By Chief Ray Rau, Tillamook Police Dept.
Today was hard. It marked the first time in 29 years of service where I buried one of my own.
Today we gathered with 1,000’s of people who came together and laid to rest my friend and coworker Cpl Joe Johnson. I thought I had cried myself out all last weekend but seeing the love of his life Linda and his children today broke me.
You see Joe was more than just another officer, he was family and most importantly he was my friend.
The anger and hatred that built up as we processed the fact that he was murdered simply for the uniform that he wore as he served this little town wasn’t healthy. I could hear Joe’s voice as he said, “Chief, stop that, that isn’t yours to carry and it’s not who we are.”
Joe would be the first to forgive the man who sits in jail accused of his murder. He would say that this world already has enough anger and hatred in it, don’t add to it.
As a reserve officer he received no pay or benefits, it was voluntary and some months Joe would put over 100 hours in even though he worked full time as a corrections officer at the Snake River Correctional Institution.
Joe did it to give back and try to make a difference.
Chief Ballou and I started buying gift cards to restaurants years ago to give out when reserve officers went above and beyond so they could take their families out to dinner on us.
The first time I tried to give one to Joe he declined and said he was good. I insisted and he took it. I found out a couple weeks later that Joe took it and blessed a family he had met on a call that day who were really struggling to make ends meet. When I mentioned that I knew what he did he smiled with that stupid little grin and said, “You told me I had to take it, not what to do with it.”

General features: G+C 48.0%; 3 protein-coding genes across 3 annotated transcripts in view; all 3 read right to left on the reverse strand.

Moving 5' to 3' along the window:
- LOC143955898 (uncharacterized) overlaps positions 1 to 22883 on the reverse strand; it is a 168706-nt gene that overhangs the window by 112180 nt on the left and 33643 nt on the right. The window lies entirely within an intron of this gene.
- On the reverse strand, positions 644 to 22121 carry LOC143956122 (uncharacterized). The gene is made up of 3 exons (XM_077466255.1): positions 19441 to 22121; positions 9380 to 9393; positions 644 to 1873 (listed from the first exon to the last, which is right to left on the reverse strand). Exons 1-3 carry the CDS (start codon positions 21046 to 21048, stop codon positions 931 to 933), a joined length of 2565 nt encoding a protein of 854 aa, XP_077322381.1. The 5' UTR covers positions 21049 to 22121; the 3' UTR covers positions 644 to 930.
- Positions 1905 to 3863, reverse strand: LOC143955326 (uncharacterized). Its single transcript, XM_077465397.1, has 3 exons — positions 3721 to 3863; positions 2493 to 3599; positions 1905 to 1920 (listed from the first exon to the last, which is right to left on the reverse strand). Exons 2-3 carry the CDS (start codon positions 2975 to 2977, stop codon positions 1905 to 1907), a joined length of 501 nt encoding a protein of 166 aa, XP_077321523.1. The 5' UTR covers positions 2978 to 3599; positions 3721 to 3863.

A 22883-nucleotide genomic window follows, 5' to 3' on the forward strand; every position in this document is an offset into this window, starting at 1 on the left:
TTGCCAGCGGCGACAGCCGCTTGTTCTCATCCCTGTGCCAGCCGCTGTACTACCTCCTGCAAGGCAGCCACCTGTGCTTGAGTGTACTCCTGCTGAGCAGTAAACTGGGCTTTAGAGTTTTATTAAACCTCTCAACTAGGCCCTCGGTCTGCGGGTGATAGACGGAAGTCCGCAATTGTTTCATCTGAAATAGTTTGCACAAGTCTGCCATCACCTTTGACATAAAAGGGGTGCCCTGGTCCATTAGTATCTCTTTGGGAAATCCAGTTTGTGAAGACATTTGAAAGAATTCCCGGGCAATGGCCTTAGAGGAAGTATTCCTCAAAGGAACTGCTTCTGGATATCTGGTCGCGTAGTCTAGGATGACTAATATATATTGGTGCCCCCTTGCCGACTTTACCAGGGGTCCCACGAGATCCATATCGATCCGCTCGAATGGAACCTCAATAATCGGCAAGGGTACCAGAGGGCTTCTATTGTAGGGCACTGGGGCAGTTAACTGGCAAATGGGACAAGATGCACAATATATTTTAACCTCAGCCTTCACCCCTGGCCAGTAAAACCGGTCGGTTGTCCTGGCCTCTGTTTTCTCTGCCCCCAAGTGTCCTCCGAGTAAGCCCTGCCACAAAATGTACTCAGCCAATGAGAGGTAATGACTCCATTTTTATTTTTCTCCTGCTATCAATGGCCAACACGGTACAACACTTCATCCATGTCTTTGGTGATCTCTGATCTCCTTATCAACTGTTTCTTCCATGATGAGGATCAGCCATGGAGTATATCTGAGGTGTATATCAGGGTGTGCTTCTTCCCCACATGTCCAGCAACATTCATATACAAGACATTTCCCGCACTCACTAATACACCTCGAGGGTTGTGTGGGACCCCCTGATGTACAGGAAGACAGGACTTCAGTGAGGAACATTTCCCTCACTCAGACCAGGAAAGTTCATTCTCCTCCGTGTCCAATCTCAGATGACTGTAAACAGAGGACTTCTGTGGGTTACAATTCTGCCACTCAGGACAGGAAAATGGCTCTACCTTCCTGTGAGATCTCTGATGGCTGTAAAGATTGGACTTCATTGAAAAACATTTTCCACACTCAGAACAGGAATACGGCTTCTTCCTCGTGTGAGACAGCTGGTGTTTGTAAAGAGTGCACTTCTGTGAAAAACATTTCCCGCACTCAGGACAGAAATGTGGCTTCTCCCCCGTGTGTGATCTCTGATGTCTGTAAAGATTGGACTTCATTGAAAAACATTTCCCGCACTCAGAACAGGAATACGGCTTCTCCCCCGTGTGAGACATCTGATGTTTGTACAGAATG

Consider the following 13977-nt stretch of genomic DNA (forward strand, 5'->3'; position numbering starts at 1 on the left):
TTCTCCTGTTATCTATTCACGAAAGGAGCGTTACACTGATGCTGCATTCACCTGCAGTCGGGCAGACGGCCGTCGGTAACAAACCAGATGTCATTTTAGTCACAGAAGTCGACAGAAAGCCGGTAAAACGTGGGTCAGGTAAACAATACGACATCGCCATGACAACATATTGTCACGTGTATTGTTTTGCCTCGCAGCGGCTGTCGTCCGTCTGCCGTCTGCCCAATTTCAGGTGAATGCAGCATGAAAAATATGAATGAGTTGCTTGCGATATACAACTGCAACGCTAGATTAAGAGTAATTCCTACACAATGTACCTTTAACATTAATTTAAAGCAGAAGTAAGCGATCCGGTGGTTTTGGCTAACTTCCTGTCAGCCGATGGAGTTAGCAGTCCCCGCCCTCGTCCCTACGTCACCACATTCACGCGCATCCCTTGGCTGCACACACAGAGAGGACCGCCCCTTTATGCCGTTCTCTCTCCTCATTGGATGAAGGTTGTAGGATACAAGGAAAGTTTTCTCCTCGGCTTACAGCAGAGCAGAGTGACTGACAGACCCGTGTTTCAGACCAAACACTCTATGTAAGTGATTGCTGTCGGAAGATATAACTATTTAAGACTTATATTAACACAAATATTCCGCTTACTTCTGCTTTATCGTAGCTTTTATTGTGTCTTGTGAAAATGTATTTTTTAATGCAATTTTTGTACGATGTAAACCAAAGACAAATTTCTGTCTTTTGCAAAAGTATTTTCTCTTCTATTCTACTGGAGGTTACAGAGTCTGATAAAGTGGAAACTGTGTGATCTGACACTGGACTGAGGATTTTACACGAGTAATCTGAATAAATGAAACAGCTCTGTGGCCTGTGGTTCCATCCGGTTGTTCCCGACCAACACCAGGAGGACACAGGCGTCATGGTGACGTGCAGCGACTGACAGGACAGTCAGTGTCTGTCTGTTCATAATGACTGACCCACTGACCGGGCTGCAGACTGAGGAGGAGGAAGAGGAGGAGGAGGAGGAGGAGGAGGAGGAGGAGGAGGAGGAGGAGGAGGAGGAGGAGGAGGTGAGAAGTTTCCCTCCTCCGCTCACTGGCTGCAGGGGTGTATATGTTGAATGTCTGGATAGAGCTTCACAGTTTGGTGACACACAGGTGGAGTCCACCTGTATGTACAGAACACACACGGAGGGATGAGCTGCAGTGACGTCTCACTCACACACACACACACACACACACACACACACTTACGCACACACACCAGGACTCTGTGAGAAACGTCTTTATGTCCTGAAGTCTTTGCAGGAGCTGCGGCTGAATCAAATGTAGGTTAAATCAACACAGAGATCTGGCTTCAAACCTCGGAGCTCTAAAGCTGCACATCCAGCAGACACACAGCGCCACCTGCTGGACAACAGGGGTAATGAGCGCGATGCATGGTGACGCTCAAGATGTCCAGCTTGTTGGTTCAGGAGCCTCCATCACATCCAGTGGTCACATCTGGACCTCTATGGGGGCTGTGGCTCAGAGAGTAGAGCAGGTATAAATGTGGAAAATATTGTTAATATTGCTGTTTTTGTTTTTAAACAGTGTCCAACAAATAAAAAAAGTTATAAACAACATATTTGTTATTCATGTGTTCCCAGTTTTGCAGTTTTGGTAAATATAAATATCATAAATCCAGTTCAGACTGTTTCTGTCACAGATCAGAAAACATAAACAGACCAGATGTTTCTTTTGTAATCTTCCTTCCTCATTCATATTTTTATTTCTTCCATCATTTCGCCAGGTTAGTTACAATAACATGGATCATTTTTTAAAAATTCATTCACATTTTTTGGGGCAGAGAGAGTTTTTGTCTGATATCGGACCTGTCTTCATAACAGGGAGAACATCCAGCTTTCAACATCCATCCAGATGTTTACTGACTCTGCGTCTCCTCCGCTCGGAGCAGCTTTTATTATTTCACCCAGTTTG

I was never prouder of my friend that day because he truly embraced the service first mentality we tried to provide.
I’m going to share a letter I wrote to Joe this week in the hopes it will help others know him like we did and the reasons we loved him.
Today I’m heavy, my arms and legs full of concrete, my chest crushed with profound loss and I can’t hardly breath.
Today I stood in the shower crying until the water went ice cold, unable to turn it off. The phone call last Saturday night was a gut punch that left me on my knees unable to stand.
The realization that I will never see your stupid face with your stupid grin, hear your stupid laugh and feel your stupid giant crushing bear hug that you wouldn’t release until you made me smile hit me. I can hear your voice in my head telling me it’s okay to cry, to let out the pain that’s crippling me right now.
To take the time to grieve, to feel the tremendous sadness in my heart for the profound loss your family, your community and your brothers and sisters in law enforcement are feeling right now.
Then I can hear your voice telling me to focus on all the good times we shared, the laughter until we cried, the ability to be real and raw with each other in spite of the horrible calls we responded to, the reminders to keep checking in with each other every once in a while no matter the distance.
Our promise to always be a light in the darkness and protect our flock at all costs.
You went out on your shield Brother, doing a job that you loved. That is a legacy that I will hold onto once I stop crying.
I love you like you were my own blood Brother, you always made me want to be a better man. Your love for God and your family was always evident no matter the hardships you faced.
So today I’m heavy and I will be tomorrow but eventually I will be able to stand and smile as I remember your stupid face with your stupid grin and your stupid laugh as you say, “Hey Chief, want to hear a funny story? You better laugh or I’ll give you a big ole hug.”
I’ll laugh like always remembering how you’d still snatch me up in one of those breath crushing hug of yours as I tried to run away.
Rest in peace Joe, I will always love you.”